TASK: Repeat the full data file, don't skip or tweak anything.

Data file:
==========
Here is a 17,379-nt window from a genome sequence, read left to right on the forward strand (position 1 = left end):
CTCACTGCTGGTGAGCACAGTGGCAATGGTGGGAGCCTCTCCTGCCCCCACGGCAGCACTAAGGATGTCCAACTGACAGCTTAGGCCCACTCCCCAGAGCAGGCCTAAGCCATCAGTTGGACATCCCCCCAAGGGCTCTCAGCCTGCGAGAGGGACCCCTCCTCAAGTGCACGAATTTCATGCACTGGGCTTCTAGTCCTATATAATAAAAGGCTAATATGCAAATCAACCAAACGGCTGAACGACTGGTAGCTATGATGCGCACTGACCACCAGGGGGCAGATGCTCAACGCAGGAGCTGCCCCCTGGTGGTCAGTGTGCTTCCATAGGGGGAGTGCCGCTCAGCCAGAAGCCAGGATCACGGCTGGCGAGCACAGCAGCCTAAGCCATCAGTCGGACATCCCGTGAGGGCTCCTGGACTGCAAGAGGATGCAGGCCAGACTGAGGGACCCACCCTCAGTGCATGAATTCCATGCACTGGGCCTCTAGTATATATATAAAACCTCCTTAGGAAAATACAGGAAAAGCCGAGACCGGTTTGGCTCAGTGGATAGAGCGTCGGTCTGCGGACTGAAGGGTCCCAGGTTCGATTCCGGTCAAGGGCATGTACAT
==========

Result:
Here is a 17,379-nt window from a genome sequence, read left to right on the forward strand (position 1 = left end):
CTCACTGCTGGTGAGCACAGTGGCAATGGTGGGAGCCTCTCCTGCCCCCACGGCAGCACTAAGGATGTCCAACTGACAGCTTAGGCCCACTCCCCAGAGCAGGCCTAAGCCATCAGTTGGACATCCCCCCAAGGGCTCTCAGCCTGCGAGAGGGACCCCTCCTCAAGTGCACGAATTTCATGCACTGGGCTTCTAGTCCTATATAATAAAAGGCTAATATGCAAATCAACCAAACGGCTGAACGACTGGTAGCTATGATGCGCACTGACCACCAGGGGGCAGATGCTCAACGCAGGAGCTGCCCCCTGGTGGTCAGTGTGCTTCCATAGGGGGAGTGCCGCTCAGCCAGAAGCCAGGATCACGGCTGGCGAGCACAGCAGCCTAAGCCATCAGTCGGACATCCCGTGAGGGCTCCTGGACTGCAAGAGGATGCAGGCCAGACTGAGGGACCCACCCTCAGTGCATGAATTCCATGCACTGGGCCTCTAGTATATATATAAAACCTCCTTAGGAAAATACAGGAAAAGCCGAGACCGGTTTGGCTCAGTGGATAGAGCGTCGGTCTGCGGACTGAAGGGTCCCAGGTTCGATTCCGGTCAAGGGCATGTACAT